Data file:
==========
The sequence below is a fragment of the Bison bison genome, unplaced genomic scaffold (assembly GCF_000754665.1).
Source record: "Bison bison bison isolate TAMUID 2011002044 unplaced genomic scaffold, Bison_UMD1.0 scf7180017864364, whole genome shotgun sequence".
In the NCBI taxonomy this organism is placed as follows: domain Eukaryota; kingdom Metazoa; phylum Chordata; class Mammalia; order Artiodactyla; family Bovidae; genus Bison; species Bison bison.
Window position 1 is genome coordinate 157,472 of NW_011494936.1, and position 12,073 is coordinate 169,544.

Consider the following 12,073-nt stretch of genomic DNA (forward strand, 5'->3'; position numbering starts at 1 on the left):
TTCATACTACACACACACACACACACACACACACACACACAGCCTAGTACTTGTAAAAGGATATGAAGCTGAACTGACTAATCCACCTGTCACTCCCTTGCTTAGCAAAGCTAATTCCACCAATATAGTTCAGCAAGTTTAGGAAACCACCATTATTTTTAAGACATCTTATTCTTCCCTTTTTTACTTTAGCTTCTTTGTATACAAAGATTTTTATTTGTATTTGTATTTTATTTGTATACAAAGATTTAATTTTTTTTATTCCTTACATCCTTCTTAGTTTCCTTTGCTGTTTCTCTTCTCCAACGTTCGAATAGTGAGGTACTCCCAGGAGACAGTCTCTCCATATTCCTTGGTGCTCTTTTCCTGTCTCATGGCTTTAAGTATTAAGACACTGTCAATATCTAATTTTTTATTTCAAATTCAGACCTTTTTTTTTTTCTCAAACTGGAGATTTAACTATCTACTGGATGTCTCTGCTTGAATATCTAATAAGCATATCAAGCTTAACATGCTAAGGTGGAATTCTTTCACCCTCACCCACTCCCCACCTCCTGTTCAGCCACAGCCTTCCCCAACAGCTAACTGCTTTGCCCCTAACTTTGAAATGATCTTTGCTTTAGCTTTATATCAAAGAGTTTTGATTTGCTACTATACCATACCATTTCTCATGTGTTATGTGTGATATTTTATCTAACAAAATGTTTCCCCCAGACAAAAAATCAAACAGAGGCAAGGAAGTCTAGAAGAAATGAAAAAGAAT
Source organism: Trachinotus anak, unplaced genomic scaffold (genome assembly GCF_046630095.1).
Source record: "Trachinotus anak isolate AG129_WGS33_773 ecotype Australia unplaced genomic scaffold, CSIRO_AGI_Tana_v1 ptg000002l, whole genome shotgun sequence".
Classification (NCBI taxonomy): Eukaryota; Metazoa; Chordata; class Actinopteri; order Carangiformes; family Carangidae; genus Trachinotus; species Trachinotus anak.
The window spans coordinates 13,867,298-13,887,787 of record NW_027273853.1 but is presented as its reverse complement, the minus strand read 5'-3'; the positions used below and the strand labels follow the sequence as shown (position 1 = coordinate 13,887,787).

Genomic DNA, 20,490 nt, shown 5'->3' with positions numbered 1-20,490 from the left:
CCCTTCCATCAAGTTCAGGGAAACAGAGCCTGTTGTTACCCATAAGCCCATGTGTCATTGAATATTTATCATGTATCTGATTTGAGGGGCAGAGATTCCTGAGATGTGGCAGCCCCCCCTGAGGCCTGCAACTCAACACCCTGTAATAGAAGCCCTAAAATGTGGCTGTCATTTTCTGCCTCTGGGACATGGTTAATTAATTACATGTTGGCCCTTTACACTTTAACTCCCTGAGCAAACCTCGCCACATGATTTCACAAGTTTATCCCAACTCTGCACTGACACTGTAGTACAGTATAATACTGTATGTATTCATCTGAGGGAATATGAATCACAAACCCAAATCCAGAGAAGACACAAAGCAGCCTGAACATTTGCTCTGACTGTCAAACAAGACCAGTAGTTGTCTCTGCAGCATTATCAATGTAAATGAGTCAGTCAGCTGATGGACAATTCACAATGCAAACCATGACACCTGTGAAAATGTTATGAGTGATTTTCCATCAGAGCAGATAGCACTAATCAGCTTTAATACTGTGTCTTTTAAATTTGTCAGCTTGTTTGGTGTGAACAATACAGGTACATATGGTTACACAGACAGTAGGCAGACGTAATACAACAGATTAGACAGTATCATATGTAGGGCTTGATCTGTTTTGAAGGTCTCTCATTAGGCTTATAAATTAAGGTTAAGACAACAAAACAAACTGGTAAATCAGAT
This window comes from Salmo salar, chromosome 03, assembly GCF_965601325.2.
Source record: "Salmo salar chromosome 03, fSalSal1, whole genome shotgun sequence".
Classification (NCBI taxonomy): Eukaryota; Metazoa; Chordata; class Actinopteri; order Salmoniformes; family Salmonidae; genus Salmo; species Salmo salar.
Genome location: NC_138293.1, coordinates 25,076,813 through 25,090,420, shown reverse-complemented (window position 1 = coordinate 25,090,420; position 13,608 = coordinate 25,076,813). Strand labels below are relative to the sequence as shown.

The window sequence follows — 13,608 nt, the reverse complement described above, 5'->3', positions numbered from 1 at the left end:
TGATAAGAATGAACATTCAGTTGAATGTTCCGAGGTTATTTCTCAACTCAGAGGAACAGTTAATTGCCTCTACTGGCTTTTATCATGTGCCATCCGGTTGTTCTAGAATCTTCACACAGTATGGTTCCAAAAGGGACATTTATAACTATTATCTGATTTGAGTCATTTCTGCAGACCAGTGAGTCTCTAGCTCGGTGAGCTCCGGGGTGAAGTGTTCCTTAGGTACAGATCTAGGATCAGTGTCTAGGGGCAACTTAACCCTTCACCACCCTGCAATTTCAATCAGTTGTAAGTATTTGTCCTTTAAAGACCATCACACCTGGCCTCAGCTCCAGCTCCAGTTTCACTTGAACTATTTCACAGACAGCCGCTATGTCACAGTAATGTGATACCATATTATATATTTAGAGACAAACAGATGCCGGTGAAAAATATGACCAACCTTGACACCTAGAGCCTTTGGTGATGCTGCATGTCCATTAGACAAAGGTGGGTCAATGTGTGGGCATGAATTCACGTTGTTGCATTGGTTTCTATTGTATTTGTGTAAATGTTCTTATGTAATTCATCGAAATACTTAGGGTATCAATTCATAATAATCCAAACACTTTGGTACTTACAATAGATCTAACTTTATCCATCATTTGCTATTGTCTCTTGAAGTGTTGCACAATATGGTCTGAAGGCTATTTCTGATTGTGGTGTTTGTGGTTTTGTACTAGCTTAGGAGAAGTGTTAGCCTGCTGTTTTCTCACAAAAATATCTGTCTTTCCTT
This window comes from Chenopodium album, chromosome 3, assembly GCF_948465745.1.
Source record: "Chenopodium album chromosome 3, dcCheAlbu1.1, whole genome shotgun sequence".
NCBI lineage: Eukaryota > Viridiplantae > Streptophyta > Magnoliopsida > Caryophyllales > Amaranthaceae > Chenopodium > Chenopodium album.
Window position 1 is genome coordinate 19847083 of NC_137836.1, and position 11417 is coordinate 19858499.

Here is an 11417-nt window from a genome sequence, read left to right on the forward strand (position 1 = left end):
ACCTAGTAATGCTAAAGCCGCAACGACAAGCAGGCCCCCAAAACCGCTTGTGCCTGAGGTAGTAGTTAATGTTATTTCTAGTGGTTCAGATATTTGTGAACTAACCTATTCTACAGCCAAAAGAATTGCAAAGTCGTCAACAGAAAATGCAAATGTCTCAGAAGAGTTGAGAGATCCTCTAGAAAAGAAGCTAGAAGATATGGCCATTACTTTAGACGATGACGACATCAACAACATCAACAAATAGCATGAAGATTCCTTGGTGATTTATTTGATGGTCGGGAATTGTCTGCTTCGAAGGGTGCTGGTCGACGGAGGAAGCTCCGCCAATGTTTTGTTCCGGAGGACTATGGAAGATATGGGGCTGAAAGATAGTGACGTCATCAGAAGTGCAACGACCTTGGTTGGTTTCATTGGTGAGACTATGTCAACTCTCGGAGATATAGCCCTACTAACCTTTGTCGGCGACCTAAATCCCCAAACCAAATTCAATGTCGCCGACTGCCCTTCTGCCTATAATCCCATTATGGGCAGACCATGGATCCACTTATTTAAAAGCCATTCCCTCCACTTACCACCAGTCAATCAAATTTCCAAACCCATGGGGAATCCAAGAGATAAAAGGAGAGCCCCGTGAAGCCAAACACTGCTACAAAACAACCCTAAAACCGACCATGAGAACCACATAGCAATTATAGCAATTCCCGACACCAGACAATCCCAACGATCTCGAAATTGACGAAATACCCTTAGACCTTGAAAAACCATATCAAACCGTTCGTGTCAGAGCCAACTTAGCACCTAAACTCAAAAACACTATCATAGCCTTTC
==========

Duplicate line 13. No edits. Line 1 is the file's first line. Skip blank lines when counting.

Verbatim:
This window comes from Salmo salar, chromosome 03, assembly GCF_965601325.2.